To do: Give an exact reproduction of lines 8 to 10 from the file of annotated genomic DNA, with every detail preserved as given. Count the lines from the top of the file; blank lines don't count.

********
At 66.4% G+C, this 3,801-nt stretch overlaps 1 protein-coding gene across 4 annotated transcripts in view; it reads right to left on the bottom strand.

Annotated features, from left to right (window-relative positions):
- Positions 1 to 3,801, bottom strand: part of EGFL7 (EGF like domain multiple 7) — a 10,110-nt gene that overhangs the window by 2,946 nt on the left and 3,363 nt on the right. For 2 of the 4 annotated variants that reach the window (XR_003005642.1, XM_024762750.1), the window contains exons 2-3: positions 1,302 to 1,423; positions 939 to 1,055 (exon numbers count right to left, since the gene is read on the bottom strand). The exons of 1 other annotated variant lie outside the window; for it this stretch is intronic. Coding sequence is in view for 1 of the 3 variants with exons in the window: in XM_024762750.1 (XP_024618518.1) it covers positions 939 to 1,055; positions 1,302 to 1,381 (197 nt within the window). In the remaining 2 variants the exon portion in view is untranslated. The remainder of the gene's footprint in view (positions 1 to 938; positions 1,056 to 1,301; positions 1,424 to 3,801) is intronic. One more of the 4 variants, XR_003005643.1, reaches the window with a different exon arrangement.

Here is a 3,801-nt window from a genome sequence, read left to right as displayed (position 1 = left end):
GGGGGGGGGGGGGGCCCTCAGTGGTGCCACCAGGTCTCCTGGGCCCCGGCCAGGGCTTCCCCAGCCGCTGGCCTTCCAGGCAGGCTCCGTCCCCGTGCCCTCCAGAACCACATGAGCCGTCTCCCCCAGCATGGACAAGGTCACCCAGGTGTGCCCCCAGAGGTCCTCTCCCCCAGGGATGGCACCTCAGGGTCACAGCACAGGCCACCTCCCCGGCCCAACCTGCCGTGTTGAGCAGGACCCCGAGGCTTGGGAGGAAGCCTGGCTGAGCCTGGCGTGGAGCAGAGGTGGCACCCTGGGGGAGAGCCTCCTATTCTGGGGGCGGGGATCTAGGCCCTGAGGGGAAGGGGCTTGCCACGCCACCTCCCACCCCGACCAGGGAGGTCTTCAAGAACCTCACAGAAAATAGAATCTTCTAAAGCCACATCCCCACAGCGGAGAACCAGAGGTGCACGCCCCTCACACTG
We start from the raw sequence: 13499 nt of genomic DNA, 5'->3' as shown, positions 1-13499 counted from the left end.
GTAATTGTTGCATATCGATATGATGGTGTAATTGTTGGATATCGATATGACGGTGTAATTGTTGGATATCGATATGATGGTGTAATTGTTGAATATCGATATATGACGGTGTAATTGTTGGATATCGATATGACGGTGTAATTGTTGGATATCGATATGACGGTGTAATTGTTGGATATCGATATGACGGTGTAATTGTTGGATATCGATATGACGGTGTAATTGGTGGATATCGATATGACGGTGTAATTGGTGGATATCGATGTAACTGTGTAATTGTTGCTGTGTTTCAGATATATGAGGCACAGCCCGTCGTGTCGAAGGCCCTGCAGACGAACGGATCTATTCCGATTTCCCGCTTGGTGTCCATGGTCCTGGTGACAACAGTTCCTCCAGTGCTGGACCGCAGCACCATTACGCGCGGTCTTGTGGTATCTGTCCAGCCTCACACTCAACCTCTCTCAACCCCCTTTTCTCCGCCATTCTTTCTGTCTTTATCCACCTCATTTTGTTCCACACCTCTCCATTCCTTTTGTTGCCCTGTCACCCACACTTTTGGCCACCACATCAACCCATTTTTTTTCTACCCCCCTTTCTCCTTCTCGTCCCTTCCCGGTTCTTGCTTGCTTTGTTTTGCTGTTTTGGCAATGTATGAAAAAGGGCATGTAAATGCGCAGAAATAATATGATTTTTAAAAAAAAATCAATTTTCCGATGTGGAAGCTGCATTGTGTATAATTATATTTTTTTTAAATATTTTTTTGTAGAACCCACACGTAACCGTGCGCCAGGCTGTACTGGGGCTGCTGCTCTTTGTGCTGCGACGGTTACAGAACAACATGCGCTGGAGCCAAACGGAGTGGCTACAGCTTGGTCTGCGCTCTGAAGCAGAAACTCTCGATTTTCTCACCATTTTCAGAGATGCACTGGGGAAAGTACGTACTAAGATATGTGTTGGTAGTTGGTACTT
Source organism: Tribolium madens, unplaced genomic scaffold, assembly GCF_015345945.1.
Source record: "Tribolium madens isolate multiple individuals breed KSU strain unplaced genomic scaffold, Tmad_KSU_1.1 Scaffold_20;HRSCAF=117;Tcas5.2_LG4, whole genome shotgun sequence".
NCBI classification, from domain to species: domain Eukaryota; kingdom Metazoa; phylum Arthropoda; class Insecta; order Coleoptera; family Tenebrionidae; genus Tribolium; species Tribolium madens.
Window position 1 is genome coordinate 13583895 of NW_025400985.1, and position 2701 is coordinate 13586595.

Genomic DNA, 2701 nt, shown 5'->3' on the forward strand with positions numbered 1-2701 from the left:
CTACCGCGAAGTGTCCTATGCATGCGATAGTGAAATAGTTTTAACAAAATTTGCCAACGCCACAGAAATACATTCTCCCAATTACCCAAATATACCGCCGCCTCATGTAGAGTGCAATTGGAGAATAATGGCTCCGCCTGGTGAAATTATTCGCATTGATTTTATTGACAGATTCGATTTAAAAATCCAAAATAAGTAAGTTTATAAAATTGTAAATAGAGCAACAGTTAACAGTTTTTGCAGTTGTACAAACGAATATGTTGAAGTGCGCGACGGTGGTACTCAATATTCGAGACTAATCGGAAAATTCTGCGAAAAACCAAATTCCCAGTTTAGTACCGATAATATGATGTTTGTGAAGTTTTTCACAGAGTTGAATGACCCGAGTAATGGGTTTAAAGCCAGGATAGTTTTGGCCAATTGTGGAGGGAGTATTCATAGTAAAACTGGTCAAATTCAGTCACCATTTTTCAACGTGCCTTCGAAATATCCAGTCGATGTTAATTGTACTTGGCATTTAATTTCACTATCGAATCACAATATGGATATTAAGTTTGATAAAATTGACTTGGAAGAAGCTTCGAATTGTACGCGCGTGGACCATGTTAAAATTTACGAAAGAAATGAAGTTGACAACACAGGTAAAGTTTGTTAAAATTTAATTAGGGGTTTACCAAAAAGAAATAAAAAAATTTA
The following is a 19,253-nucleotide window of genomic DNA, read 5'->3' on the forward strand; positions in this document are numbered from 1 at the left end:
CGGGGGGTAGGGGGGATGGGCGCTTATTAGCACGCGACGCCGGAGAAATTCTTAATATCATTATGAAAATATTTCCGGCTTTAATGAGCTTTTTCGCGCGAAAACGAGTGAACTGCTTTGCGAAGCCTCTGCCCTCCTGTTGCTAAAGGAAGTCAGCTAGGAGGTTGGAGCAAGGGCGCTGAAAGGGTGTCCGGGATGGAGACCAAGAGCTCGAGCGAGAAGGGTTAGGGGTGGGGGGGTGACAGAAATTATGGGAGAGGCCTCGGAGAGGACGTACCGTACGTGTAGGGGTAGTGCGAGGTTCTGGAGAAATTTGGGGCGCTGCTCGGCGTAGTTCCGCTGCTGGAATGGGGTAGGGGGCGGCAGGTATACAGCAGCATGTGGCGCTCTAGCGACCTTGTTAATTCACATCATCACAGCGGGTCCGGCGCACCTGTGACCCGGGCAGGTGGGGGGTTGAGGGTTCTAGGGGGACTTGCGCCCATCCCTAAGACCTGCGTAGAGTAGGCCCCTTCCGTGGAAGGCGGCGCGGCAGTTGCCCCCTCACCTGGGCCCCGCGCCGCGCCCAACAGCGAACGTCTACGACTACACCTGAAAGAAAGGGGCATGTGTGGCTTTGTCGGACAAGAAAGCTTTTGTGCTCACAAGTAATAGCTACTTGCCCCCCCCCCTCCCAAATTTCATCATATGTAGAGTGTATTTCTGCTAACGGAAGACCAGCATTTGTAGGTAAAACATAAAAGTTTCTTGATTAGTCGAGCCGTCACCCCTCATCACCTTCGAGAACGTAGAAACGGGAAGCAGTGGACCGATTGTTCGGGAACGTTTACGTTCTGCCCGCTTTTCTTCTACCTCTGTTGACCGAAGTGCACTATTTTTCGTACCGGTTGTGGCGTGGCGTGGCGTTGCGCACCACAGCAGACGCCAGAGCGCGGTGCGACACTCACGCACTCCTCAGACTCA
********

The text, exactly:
Source organism: Tribolium madens, unplaced genomic scaffold, assembly GCF_015345945.1.
Source record: "Tribolium madens isolate multiple individuals breed KSU strain unplaced genomic scaffold, Tmad_KSU_1.1 Scaffold_20;HRSCAF=117;Tcas5.2_LG4, whole genome shotgun sequence".
NCBI classification, from domain to species: domain Eukaryota; kingdom Metazoa; phylum Arthropoda; class Insecta; order Coleoptera; family Tenebrionidae; genus Tribolium; species Tribolium madens.